by Michele Brown
We rely on students to help repair our circulating book collection and starting in the fall semester, we’ve been lucky to have Natasha Rao working with us. Natasha is a freshman in the College of Arts and Sciences. She is from Princeton, New Jersey, and is hoping to major in both English and Natural Resources.
Natasha also enjoys photography and hiking, and she is learning to fly planes. She told us she is tremendously enjoying her first year at Cornell, and loves working with book repair! We are happy to have her help.
While rare books receive specialized treatment that can take many hours, repair of circulating books emphasizes speed and efficiency. Our book repair person works at a dedicated bench with pre-cut materials close at hand.
Most books needing repair are identified by Access Services staff when the books are returned to the library. When the books arrive in the conservation lab they are first examined to see if they are candidates for the Rare Books collection. These are pulled out and placed on a truck for review by the curator of rare books and manuscripts. Brittle books are also pulled out and sent to the Brittle Books Coordinator. If a book needs to be resewn, it is sent to the Commercial Binding department.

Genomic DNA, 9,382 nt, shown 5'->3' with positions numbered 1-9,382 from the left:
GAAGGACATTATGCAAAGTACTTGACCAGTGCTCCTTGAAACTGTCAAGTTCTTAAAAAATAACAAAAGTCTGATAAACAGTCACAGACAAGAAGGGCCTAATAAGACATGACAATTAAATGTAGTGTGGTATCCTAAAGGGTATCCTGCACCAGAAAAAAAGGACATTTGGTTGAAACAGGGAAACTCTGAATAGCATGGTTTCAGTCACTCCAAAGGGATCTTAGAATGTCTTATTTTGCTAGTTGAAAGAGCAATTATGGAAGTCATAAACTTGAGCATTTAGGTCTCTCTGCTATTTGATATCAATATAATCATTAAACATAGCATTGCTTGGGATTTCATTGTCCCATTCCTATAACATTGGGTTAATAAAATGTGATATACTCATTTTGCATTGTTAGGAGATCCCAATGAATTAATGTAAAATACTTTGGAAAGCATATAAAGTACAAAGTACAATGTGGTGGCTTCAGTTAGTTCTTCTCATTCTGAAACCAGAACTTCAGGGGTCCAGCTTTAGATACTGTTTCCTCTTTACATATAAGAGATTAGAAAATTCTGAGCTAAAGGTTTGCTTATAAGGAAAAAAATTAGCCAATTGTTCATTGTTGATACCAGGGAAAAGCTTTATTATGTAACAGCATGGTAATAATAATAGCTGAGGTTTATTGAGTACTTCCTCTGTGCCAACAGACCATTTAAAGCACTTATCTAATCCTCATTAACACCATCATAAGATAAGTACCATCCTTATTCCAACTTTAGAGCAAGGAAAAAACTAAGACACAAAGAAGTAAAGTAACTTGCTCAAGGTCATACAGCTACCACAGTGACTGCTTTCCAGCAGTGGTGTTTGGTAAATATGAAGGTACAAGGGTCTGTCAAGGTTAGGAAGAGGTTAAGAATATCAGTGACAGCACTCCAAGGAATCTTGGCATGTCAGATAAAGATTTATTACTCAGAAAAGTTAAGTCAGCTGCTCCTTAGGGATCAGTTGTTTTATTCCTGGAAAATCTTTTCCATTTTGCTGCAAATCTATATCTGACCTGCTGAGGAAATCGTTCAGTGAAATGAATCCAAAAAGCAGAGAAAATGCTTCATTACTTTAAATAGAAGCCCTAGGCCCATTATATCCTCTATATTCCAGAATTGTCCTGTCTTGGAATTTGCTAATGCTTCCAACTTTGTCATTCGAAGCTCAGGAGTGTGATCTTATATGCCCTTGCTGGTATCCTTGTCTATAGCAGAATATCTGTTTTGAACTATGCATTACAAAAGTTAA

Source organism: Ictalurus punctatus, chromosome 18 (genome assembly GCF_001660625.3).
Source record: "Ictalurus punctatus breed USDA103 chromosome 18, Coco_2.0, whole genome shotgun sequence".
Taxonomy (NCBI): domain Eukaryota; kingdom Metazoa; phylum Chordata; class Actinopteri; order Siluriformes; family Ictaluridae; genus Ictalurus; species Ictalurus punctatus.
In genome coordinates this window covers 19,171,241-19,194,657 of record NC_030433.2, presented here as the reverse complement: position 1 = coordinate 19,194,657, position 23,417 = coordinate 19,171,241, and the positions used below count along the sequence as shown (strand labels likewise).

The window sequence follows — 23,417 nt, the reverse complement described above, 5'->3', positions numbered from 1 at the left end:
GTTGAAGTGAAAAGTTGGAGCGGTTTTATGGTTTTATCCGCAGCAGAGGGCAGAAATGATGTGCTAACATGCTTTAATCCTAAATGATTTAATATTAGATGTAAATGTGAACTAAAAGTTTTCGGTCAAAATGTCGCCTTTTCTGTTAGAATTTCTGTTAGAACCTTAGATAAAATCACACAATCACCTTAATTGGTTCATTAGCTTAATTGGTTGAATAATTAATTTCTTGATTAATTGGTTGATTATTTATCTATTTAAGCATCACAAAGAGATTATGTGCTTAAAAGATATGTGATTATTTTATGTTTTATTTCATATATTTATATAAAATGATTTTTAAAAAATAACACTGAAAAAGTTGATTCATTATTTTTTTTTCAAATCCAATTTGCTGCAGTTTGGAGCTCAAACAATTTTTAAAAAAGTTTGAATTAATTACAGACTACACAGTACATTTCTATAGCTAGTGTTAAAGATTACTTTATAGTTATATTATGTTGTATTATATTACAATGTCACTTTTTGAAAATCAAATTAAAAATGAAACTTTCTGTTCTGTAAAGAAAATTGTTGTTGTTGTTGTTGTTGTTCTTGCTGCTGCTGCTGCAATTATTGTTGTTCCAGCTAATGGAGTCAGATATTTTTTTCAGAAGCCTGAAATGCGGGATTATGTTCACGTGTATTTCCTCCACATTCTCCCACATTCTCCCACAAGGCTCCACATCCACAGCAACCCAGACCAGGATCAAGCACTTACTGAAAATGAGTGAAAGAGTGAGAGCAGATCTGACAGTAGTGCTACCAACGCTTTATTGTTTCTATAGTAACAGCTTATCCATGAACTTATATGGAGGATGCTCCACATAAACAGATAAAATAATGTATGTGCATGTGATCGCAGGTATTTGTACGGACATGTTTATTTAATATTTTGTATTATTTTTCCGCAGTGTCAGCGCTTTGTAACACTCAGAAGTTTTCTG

Books that will undergo book repair are sorted into types of repair (full, half and partial—more on book repair at Cornell at later time– and shelved accordingly). Loose flyleaves are reattached, back linings are cleaned off, and the original spine is tucked into the boards.
Here, Natasha removes the boards of a book she will repair.
Then, she cleans the spine.
Next, she sews cloth hinges into the inner joints. Then, she will apply new cloth and paper linings, and use a cloth strip to repair the case. The new cloth hinges are glued across the joints.
If the original spine is not salvageable she will print a new label using a lab computer.
We are very lucky to have such a talented freshman student, and we look forward to working with Natasha for several more years.